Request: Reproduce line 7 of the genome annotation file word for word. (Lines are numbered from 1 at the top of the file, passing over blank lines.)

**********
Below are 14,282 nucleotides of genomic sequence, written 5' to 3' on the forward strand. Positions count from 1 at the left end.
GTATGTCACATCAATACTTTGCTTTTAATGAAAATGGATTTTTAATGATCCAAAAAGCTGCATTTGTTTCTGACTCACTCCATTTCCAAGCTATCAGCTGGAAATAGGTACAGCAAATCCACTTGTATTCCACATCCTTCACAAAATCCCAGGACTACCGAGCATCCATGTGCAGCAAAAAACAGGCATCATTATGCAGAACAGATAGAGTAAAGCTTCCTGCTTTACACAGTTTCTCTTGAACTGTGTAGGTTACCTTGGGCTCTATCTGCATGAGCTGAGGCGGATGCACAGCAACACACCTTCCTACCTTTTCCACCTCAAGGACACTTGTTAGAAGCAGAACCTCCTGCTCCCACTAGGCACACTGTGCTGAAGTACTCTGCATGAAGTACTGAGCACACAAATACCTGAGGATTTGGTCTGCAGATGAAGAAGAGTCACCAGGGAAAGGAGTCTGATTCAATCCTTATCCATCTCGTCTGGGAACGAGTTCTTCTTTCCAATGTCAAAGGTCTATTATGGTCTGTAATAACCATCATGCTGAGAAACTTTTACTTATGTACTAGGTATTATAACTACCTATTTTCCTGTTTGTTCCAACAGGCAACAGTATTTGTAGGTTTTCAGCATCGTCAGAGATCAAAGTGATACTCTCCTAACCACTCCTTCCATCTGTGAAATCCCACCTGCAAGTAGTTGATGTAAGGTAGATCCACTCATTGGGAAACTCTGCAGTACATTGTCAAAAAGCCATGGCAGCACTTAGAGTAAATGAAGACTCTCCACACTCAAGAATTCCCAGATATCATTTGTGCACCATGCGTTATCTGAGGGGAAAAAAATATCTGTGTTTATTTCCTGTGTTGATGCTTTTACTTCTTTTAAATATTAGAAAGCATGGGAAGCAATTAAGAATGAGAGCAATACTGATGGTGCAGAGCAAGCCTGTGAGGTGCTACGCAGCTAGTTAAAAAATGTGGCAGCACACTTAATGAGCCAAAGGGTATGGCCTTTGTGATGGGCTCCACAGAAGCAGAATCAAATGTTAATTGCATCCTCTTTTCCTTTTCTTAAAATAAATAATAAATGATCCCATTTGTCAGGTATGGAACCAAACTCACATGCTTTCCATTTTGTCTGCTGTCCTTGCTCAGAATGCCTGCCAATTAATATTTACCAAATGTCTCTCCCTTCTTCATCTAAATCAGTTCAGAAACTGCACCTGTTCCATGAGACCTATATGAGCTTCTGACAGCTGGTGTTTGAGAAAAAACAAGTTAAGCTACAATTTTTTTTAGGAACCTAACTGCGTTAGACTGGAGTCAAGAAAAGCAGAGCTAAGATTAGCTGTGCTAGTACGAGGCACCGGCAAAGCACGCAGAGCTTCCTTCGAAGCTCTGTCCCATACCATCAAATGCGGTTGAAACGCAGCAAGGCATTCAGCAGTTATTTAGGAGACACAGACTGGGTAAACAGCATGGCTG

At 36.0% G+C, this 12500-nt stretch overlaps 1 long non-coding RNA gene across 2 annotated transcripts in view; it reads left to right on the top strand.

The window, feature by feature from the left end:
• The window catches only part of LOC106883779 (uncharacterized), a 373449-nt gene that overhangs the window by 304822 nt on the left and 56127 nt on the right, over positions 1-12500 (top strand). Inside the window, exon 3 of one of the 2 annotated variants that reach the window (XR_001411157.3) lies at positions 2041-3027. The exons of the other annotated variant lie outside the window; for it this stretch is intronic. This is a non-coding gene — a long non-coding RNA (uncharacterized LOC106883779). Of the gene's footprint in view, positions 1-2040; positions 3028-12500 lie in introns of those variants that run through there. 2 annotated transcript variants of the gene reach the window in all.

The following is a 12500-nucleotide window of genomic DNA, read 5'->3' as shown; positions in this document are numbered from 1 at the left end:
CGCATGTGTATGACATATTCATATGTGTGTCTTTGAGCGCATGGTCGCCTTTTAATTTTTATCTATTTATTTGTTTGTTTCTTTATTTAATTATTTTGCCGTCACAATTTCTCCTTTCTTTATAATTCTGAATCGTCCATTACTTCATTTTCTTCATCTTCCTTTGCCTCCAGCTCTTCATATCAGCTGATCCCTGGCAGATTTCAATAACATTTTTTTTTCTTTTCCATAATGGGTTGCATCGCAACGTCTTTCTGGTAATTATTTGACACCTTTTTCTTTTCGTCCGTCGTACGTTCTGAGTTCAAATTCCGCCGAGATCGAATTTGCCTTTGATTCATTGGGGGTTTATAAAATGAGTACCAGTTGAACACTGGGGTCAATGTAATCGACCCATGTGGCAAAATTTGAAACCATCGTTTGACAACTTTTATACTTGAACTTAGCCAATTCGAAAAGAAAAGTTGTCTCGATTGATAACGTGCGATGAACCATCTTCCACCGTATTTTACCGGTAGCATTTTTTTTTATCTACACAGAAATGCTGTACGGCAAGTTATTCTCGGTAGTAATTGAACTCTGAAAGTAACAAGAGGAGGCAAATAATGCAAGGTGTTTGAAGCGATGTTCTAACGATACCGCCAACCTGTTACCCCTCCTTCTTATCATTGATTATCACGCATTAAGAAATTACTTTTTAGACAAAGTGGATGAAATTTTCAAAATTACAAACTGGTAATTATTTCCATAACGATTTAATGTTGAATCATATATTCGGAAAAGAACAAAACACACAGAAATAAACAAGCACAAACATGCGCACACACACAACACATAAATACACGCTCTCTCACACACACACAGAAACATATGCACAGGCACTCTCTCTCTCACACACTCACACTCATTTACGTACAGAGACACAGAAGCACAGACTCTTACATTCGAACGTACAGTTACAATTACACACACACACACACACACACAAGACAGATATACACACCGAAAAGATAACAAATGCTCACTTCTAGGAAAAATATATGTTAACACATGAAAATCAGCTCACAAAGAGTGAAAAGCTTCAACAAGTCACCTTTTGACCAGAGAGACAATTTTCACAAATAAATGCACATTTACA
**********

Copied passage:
CGCATGTGTATGACATATTCATATGTGTGTCTTTGAGCGCATGGTCGCCTTTTAATTTTTATCTATTTATTTGTTTGTTTCTTTATTTAATTATTTTGCCGTCACAATTTCTCCTTTCTTTATAATTCTGAATCGTCCATTACTTCATTTTCTTCATCTTCCTTTGCCTCCAGCTCTTCATATCAGCTGATCCCTGGCAGATTTCAATAACATTTTTTTTTCTTTTCCATAATGGGTTGCATCGCAACGTCTTTCTGGTAATTATTTGACACCTTTTTCTTTTCGTCCGTCGTACGTTCTGAGTTCAAATTCCGCCGAGATCGAATTTGCCTTTGATTCATTGGGGGTTTATAAAATGAGTACCAGTTGAACACTGGGGTCAATGTAATCGACCCATGTGGCAAAATTTGAAACCATCGTTTGACAACTTTTATACTTGAACTTAGCCAATTCGAAAAGAAAAGTTGTCTCGATTGATAACGTGCGATGAACCATCTTCCACCGTATTTTACCGGTAGCATTTTTTTTTATCTACACAGAAATGCTGTACGGCAAGTTATTCTCGGTAGTAATTGAACTCTGAAAGTAACAAGAGGAGGCAAATAATGCAAGGTGTTTGAAGCGATGTTCTAACGATACCGCCAACCTGTTACCCCTCCTTCTTATCATTGATTATCACGCATTAAGAAATTACTTTTTAGACAAAGTGGATGAAATTTTCAAAATTACAAACTGGTAATTATTTCCATAACGATTTAATGTTGAATCATATATTCGGAAAAGAACAAAACACACAGAAATAAACAAGCACAAACATGCGCACACACACAACACATAAATACACGCTCTCTCACACACACACAGAAACATATGCACAGGCACTCTCTCTCTCACACACTCACACTCATTTACGTACAGAGACACAGAAGCACAGACTCTTACATTCGAACGTACAGTTACAATTACACACACACACACACACACACAAGACAGATATACACACCGAAAAGATAACAAATGCTCACTTCTAGGAAAAATATATGTTAACACATGAAAATCAGCTCACAAAGAGTGAAAAGCTTCAACAAGTCACCTTTTGACCAGAGAGACAATTTTCACAAATAAATGCACATTTACA